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After a successful pilot project at South Dakota State University (SDSU) last spring, the suicide prevention nonprofit Lost&Found is continuing its Peer2Peer Mentorship Program at SDSU and expanding the program to seven additional post-secondary schools in South Dakota. This program expansion is funded through a Center for Disease Control and Prevention grant awarded to the State of South Dakota and governed through an agreement established with the South Dakota Department of Health.

The program matches student mentors, who are often students planning to go into health or mental health professions, with students who need support. Counseling centers on college campuses have long wait times as demand for their services has increased in recent years, and the mentoring program aims to help alleviate some of that burden.

Peer2Peer Mentorship Program expansion efforts were jumpstarted by the fundraising efforts of Paul and Leigh Longley and the inaugural Ben’s Long Ball 22 Classic Golf Tournament, held in July 2021. Funding from the tournament provided initial funding to train peer mentors at SDSU and the University of South Dakota, as well as create new digital materials and training guides for the program. The new program partnership with the South Dakota Department of Health guarantees two years of funding for ongoing program support for eight institutions throughout the state, with emphasis on serving post-secondary institutions in the Black Hills region.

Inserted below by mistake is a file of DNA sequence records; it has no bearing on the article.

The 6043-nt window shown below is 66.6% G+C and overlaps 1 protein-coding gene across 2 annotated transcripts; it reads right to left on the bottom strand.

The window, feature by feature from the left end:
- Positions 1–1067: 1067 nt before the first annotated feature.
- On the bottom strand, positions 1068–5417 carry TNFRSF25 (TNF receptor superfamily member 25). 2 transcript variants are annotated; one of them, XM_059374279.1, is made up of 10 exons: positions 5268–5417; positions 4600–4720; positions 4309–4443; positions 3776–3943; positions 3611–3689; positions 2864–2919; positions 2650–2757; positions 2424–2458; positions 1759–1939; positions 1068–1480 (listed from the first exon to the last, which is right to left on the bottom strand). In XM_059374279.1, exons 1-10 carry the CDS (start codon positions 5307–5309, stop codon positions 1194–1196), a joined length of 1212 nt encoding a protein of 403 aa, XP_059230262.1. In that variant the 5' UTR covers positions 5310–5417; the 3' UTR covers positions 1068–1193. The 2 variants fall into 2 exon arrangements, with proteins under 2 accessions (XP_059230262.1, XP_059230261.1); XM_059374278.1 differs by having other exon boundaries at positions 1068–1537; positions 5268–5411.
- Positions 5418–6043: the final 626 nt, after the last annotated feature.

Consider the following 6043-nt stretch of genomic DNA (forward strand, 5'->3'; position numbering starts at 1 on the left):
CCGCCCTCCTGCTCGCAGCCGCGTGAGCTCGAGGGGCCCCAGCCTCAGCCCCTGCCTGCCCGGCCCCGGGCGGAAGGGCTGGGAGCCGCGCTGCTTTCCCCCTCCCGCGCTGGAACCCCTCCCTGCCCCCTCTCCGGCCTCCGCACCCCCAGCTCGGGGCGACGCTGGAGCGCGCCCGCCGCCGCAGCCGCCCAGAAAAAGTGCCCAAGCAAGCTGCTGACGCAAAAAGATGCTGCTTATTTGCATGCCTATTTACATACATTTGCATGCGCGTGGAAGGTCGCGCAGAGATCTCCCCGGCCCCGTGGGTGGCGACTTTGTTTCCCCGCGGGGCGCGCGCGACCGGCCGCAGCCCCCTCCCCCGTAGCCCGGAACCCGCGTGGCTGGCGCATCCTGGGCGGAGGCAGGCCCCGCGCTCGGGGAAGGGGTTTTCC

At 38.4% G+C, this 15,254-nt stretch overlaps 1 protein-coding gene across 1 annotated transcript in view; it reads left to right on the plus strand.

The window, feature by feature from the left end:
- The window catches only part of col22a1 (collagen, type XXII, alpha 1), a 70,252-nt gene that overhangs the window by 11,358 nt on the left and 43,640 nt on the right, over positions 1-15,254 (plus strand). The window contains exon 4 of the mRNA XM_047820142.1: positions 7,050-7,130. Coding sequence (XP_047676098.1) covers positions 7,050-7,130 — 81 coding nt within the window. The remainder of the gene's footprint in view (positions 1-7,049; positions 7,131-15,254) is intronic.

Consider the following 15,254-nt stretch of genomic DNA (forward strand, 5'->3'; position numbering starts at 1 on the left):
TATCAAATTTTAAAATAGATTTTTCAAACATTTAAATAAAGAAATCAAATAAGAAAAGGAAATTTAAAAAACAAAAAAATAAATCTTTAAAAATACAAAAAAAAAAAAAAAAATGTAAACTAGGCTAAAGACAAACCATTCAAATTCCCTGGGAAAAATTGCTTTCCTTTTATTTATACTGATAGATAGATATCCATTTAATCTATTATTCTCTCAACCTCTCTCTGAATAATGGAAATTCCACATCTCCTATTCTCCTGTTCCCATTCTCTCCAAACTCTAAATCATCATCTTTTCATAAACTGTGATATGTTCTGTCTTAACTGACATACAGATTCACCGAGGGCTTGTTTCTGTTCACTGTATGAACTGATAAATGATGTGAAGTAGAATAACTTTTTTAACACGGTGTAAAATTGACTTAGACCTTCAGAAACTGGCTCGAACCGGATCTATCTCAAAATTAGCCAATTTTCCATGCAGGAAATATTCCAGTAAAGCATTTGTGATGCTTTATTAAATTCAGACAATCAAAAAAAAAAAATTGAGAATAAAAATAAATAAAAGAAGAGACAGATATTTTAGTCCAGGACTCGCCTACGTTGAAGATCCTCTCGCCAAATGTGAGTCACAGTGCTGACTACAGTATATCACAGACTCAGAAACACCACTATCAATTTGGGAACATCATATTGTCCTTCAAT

Mentors connect at-risk students with campus resources, help them set academic and personal goals, and support them in times of struggle. The program serves mentors by providing them comprehensive training around mental health, goal setting, and mentoring skills. L&F also has a graduate assistant at both SDSU and USD who provides ongoing coaching and support to student mentors.

Susan Kroger, Director of Programs at Lost&Found, worked with Carrie Jorgensen, a campus counselor and a Lost&Found adviser at SDSU, to develop the program. Kroger described the program when it was in its pilot program stage:

At the start of the program, mentors go through a two-hour training that includes relationship basics such as active listening.

“The most important of this program is that relationship that’s built between the mentor and mentee, and students really need to know how to build that relationship,” Kroger said.

Mentors also complete QPR (Question, Persuade, Refer) suicide prevention training and receive instruction on setting boundaries so that mentors themselves don’t start to feel overburdened.

Lost&Found continues to actively recruit peer mentors and mentees statewide on post-secondary campuses where the program is delivered. To get involved or learn more about getting involved the program, community members are encouraged to contact Kroger (skroger@resilienttoday.org) for more information.

 

About Lost&Found

Lost&Found facilitates comprehensive, data-driven, resilience-focused, public mental health strategies for suicide prevention, serving young adults ages 15-34. We have 16 campus partners in South Dakota and Minnesota. Our work is based around three areas:

  • Student Programs: Delivering resilience programs for K-12 & college campuses, and training student advocates to lead and support the mental health of their peers.
  • Evaluation & Research Services: Applying public health expertise to assess and score campus or organization resource capacity across people, policies, & programs and provide outsourced evaluation services.
  • Education & Advocacy: Addressing community and organization mental health needs through community coalition and policy efforts, targeted digital public mental health content, and partnership development.